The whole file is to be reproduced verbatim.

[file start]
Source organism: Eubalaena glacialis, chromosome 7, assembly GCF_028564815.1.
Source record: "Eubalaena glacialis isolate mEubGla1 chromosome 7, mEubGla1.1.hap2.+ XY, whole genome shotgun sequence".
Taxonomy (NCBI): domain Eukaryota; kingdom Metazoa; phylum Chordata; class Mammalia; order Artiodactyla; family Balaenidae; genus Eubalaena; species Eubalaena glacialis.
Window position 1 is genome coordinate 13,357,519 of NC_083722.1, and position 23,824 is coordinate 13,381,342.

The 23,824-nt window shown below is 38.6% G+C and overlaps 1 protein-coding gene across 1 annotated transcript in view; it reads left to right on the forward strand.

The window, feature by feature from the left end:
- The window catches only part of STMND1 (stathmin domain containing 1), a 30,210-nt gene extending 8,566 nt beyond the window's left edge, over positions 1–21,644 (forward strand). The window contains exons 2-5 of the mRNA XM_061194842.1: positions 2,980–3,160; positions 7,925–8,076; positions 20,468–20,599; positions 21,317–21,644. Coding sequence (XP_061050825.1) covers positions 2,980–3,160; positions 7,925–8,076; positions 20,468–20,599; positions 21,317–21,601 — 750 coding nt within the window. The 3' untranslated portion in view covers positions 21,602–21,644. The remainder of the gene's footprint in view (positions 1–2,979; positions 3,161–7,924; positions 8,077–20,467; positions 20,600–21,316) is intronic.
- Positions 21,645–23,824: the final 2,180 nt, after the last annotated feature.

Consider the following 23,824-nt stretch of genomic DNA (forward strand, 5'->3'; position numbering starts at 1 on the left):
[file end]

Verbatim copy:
Source organism: Eubalaena glacialis, chromosome 7, assembly GCF_028564815.1.
Source record: "Eubalaena glacialis isolate mEubGla1 chromosome 7, mEubGla1.1.hap2.+ XY, whole genome shotgun sequence".
Taxonomy (NCBI): domain Eukaryota; kingdom Metazoa; phylum Chordata; class Mammalia; order Artiodactyla; family Balaenidae; genus Eubalaena; species Eubalaena glacialis.
Window position 1 is genome coordinate 13,357,519 of NC_083722.1, and position 23,824 is coordinate 13,381,342.

The 23,824-nt window shown below is 38.6% G+C and overlaps 1 protein-coding gene across 1 annotated transcript in view; it reads left to right on the forward strand.

The window, feature by feature from the left end:
- The window catches only part of STMND1 (stathmin domain containing 1), a 30,210-nt gene extending 8,566 nt beyond the window's left edge, over positions 1–21,644 (forward strand). The window contains exons 2-5 of the mRNA XM_061194842.1: positions 2,980–3,160; positions 7,925–8,076; positions 20,468–20,599; positions 21,317–21,644. Coding sequence (XP_061050825.1) covers positions 2,980–3,160; positions 7,925–8,076; positions 20,468–20,599; positions 21,317–21,601 — 750 coding nt within the window. The 3' untranslated portion in view covers positions 21,602–21,644. The remainder of the gene's footprint in view (positions 1–2,979; positions 3,161–7,924; positions 8,077–20,467; positions 20,600–21,316) is intronic.
- Positions 21,645–23,824: the final 2,180 nt, after the last annotated feature.

Consider the following 23,824-nt stretch of genomic DNA (forward strand, 5'->3'; position numbering starts at 1 on the left):